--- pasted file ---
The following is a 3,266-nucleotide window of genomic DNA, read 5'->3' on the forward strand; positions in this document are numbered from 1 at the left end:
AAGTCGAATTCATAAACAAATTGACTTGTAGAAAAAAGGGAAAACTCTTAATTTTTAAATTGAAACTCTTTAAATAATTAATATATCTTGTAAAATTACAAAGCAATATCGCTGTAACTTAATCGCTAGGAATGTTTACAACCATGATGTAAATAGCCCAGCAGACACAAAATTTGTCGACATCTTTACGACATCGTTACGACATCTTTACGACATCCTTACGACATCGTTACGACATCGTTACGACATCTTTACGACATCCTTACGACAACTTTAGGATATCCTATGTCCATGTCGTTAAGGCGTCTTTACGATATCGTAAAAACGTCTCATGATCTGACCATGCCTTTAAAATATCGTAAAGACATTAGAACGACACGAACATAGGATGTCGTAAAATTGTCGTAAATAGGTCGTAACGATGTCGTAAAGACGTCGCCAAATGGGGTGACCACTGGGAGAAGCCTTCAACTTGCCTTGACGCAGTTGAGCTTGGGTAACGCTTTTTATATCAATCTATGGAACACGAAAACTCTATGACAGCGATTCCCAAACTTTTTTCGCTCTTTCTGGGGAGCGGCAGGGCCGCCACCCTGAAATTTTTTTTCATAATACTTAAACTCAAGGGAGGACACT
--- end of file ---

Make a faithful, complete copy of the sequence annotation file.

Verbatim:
The following is a 3,266-nucleotide window of genomic DNA, read 5'->3' on the forward strand; positions in this document are numbered from 1 at the left end:
AAGTCGAATTCATAAACAAATTGACTTGTAGAAAAAAGGGAAAACTCTTAATTTTTAAATTGAAACTCTTTAAATAATTAATATATCTTGTAAAATTACAAAGCAATATCGCTGTAACTTAATCGCTAGGAATGTTTACAACCATGATGTAAATAGCCCAGCAGACACAAAATTTGTCGACATCTTTACGACATCGTTACGACATCTTTACGACATCCTTACGACATCGTTACGACATCGTTACGACATCTTTACGACATCCTTACGACAACTTTAGGATATCCTATGTCCATGTCGTTAAGGCGTCTTTACGATATCGTAAAAACGTCTCATGATCTGACCATGCCTTTAAAATATCGTAAAGACATTAGAACGACACGAACATAGGATGTCGTAAAATTGTCGTAAATAGGTCGTAACGATGTCGTAAAGACGTCGCCAAATGGGGTGACCACTGGGAGAAGCCTTCAACTTGCCTTGACGCAGTTGAGCTTGGGTAACGCTTTTTATATCAATCTATGGAACACGAAAACTCTATGACAGCGATTCCCAAACTTTTTTCGCTCTTTCTGGGGAGCGGCAGGGCCGCCACCCTGAAATTTTTTTTCATAATACTTAAACTCAAGGGAGGACACT